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Gandhi & Being Vegan - Chicago Burlesque Dancer Red Hot Annie Weinert
She really makes the wieners boil!

Red Hot Annie / Ann Marie Weinert
Date: 2013-02-27 15:58
Subject: Gandhi & Being Vegan
Security: Public
I finished Gandhi's autobiography.

Well, not really. I got about 75% of the way through and completely lost interest. At that point, I skimmed the rest of the book, looking for spots where he talked about relationships, food, or women.

Reading his autobiography was really enlightening in an unexpected way.

As someone who enjoys writing (but would never consider myself a writer), I found that after a couple dozen pages, I had built an idea of what he must have been like as a person. Although his ideas on non-violence (new word: Ahmisa!) are very thought-provoking, and he did a lot of good for the civil rights of people both in South Africa and India, I found that I really disliked his "voice." He seemed stubborn, overly particular, and downright arrogant!

Then I remembered that the written word is limited, especially when one is writing about themselves. We can write about all of the things that interest us, but the best "voices" are actually more in tune with the information the reader is *actually* looking for. This is something I have always struggled with, personally, both as a writer and a conversationalist.

But I could see it in his autobiography - I wanted to read about his views on leading people, and civil rights, his relationships, and his personal anecdotes and stories...but he wanted to tell me about his indigestion, and eventually policy/etc (see note above re: skimming). Tedious!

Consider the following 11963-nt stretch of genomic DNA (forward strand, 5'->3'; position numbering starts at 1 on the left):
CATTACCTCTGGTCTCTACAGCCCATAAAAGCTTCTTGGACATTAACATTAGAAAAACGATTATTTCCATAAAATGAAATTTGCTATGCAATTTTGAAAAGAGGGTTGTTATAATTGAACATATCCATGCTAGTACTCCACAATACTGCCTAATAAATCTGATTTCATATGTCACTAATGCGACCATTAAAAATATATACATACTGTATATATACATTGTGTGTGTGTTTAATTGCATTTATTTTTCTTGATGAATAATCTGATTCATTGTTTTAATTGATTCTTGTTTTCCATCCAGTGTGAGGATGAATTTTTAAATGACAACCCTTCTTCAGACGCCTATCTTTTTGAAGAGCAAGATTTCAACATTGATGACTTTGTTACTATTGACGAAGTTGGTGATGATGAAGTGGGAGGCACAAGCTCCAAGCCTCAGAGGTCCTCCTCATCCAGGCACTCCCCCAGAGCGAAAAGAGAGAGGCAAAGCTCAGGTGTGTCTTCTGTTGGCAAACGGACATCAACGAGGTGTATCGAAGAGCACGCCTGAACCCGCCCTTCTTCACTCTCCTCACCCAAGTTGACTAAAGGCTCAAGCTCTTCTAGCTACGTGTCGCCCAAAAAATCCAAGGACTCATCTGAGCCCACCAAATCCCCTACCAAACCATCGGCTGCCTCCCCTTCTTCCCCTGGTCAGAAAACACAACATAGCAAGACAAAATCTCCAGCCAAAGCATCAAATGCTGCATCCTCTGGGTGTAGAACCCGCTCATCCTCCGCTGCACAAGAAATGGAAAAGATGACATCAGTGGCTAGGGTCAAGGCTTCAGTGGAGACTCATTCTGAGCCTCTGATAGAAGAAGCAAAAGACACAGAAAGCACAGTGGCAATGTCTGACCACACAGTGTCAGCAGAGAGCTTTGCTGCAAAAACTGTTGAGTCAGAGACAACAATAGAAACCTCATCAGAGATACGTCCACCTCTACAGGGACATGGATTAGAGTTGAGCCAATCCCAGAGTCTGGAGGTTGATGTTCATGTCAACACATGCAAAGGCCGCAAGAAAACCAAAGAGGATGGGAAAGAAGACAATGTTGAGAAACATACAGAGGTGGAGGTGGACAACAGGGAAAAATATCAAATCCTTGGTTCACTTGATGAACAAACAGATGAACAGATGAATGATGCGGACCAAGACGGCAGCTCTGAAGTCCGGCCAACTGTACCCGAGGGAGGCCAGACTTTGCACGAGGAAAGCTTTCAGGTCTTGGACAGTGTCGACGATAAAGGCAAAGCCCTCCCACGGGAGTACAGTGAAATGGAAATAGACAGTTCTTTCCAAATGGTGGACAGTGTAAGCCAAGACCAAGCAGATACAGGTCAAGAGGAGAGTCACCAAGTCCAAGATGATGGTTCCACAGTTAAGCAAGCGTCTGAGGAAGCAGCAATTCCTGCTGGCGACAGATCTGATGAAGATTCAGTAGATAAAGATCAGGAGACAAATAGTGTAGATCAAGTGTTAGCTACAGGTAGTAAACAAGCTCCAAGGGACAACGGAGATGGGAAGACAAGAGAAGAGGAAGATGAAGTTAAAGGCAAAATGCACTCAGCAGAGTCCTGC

Anyways, I'm onto a new book called "Eatting for Beauty" - which has it's own strong voice that I'm not sure I've warmed up to, yet. But I enjoy the challenge, nonetheless!

The truth is, I prefer documentaries & non-fiction when it comes to my "down time" - I really enjoy learning, so I've been watching and reading several movies/books on our food. What a stimulating topic. I've learned recently more information about why refined sugars/high fructose corn syrup/etc is so bad for you, and I'm also learning some interesting things about meat!

I was a fair weather vegetarian for about two to three years, and have been off the wagon for a couple of years at this point. I've been seriously considering going back to being vegetarian - or MAYBE - vegan/raw.



I'm very into self-discipline, but I find that I don't prefer "absolutes" when it comes to just about anything. Honestly, as someone who used to live and die by "The Rules," I have found that the more I allow shades of grey into my life, the more content I am with my environment and relationships.

I need the flexibility in order to not pop a blood vessel, and to be genuinely tolerant of others.

Neither here nor there, but the point is, I'm very into nutrition at the moment, and hope to continue to learn more about what kind of diet (not skinny diet, but overall diet) is best for me. I'm going to start by trying to add some alkaline products into my diet, and more veggies/nuts/seeds. Let's see how it goes!

Also - on that topic, here's a charming blog about health & wellness from one of my friends (and Lingerie Lyrique cast member): http://rosieglowwellness.com/